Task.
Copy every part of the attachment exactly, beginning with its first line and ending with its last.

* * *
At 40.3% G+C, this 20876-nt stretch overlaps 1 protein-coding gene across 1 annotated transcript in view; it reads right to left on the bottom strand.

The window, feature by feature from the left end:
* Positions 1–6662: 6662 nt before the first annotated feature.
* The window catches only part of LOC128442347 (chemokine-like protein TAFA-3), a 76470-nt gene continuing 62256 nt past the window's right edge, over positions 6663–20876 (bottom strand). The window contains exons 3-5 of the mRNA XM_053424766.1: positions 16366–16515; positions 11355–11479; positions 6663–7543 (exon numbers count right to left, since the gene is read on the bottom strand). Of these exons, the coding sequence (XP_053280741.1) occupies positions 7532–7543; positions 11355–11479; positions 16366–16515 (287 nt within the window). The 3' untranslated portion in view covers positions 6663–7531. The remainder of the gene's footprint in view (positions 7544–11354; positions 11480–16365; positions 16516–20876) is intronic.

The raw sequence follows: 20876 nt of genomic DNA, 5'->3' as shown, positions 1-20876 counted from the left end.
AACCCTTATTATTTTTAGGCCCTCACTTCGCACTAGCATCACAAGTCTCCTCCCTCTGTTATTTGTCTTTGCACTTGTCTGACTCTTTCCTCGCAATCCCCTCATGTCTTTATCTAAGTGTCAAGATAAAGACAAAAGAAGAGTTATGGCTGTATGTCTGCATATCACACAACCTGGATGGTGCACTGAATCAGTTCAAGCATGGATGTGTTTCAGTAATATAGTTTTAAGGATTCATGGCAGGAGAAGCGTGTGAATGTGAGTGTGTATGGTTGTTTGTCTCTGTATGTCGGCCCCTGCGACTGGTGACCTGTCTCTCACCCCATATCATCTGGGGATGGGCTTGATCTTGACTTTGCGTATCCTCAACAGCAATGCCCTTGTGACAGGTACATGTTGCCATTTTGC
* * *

At 40.3% G+C, this 20876-nt stretch overlaps 1 protein-coding gene across 1 annotated transcript in view; it reads right to left on the bottom strand.

The window, feature by feature from the left end:
* Positions 1–6662: 6662 nt before the first annotated feature.
* The window catches only part of LOC128442347 (chemokine-like protein TAFA-3), a 76470-nt gene continuing 62256 nt past the window's right edge, over positions 6663–20876 (bottom strand). The window contains exons 3-5 of the mRNA XM_053424766.1: positions 16366–16515; positions 11355–11479; positions 6663–7543 (exon numbers count right to left, since the gene is read on the bottom strand). Of these exons, the coding sequence (XP_053280741.1) occupies positions 7532–7543; positions 11355–11479; positions 16366–16515 (287 nt within the window). The 3' untranslated portion in view covers positions 6663–7531. The remainder of the gene's footprint in view (positions 7544–11354; positions 11480–16365; positions 16516–20876) is intronic.

The raw sequence follows: 20876 nt of genomic DNA, 5'->3' as shown, positions 1-20876 counted from the left end.
AACCCTTATTATTTTTAGGCCCTCACTTCGCACTAGCATCACAAGTCTCCTCCCTCTGTTATTTGTCTTTGCACTTGTCTGACTCTTTCCTCGCAATCCCCTCATGTCTTTATCTAAGTGTCAAGATAAAGACAAAAGAAGAGTTATGGCTGTATGTCTGCATATCACACAACCTGGATGGTGCACTGAATCAGTTCAAGCATGGATGTGTTTCAGTAATATAGTTTTAAGGATTCATGGCAGGAGAAGCGTGTGAATGTGAGTGTGTATGGTTGTTTGTCTCTGTATGTCGGCCCCTGCGACTGGTGACCTGTCTCTCACCCCATATCATCTGGGGATGGGCTTGATCTTGACTTTGCGTATCCTCAACAGCAATGCCCTTGTGACAGGTACATGTTGCCATTTTGC